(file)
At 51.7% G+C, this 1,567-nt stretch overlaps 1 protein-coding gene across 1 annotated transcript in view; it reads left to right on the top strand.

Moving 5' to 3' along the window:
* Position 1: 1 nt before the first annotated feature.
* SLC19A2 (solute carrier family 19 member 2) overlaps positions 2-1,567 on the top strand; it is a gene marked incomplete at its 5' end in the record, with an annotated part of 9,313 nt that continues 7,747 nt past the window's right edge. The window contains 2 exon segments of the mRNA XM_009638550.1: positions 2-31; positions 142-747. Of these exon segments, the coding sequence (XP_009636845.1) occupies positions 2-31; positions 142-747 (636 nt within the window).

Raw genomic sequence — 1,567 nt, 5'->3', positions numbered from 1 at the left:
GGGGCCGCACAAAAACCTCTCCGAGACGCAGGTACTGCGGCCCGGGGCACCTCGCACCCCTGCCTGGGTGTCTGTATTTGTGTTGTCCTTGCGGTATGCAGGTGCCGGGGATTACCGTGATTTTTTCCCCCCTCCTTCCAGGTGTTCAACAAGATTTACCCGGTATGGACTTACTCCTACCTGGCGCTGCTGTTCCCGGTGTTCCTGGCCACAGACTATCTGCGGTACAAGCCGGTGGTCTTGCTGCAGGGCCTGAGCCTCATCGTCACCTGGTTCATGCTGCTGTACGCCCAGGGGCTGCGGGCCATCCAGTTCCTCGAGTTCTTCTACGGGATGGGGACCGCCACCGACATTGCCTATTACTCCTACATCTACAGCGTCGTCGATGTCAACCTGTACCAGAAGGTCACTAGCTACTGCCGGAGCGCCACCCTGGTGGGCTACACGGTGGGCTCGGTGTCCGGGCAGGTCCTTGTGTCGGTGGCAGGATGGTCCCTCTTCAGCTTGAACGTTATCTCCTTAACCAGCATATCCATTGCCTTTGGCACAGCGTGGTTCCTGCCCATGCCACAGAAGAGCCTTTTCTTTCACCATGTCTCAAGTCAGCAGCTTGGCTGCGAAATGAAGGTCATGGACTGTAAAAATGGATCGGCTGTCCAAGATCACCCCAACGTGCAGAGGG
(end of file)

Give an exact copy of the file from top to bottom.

At 51.7% G+C, this 1,567-nt stretch overlaps 1 protein-coding gene across 1 annotated transcript in view; it reads left to right on the top strand.

Moving 5' to 3' along the window:
* Position 1: 1 nt before the first annotated feature.
* SLC19A2 (solute carrier family 19 member 2) overlaps positions 2-1,567 on the top strand; it is a gene marked incomplete at its 5' end in the record, with an annotated part of 9,313 nt that continues 7,747 nt past the window's right edge. The window contains 2 exon segments of the mRNA XM_009638550.1: positions 2-31; positions 142-747. Of these exon segments, the coding sequence (XP_009636845.1) occupies positions 2-31; positions 142-747 (636 nt within the window).

Raw genomic sequence — 1,567 nt, 5'->3', positions numbered from 1 at the left:
GGGGCCGCACAAAAACCTCTCCGAGACGCAGGTACTGCGGCCCGGGGCACCTCGCACCCCTGCCTGGGTGTCTGTATTTGTGTTGTCCTTGCGGTATGCAGGTGCCGGGGATTACCGTGATTTTTTCCCCCCTCCTTCCAGGTGTTCAACAAGATTTACCCGGTATGGACTTACTCCTACCTGGCGCTGCTGTTCCCGGTGTTCCTGGCCACAGACTATCTGCGGTACAAGCCGGTGGTCTTGCTGCAGGGCCTGAGCCTCATCGTCACCTGGTTCATGCTGCTGTACGCCCAGGGGCTGCGGGCCATCCAGTTCCTCGAGTTCTTCTACGGGATGGGGACCGCCACCGACATTGCCTATTACTCCTACATCTACAGCGTCGTCGATGTCAACCTGTACCAGAAGGTCACTAGCTACTGCCGGAGCGCCACCCTGGTGGGCTACACGGTGGGCTCGGTGTCCGGGCAGGTCCTTGTGTCGGTGGCAGGATGGTCCCTCTTCAGCTTGAACGTTATCTCCTTAACCAGCATATCCATTGCCTTTGGCACAGCGTGGTTCCTGCCCATGCCACAGAAGAGCCTTTTCTTTCACCATGTCTCAAGTCAGCAGCTTGGCTGCGAAATGAAGGTCATGGACTGTAAAAATGGATCGGCTGTCCAAGATCACCCCAACGTGCAGAGGG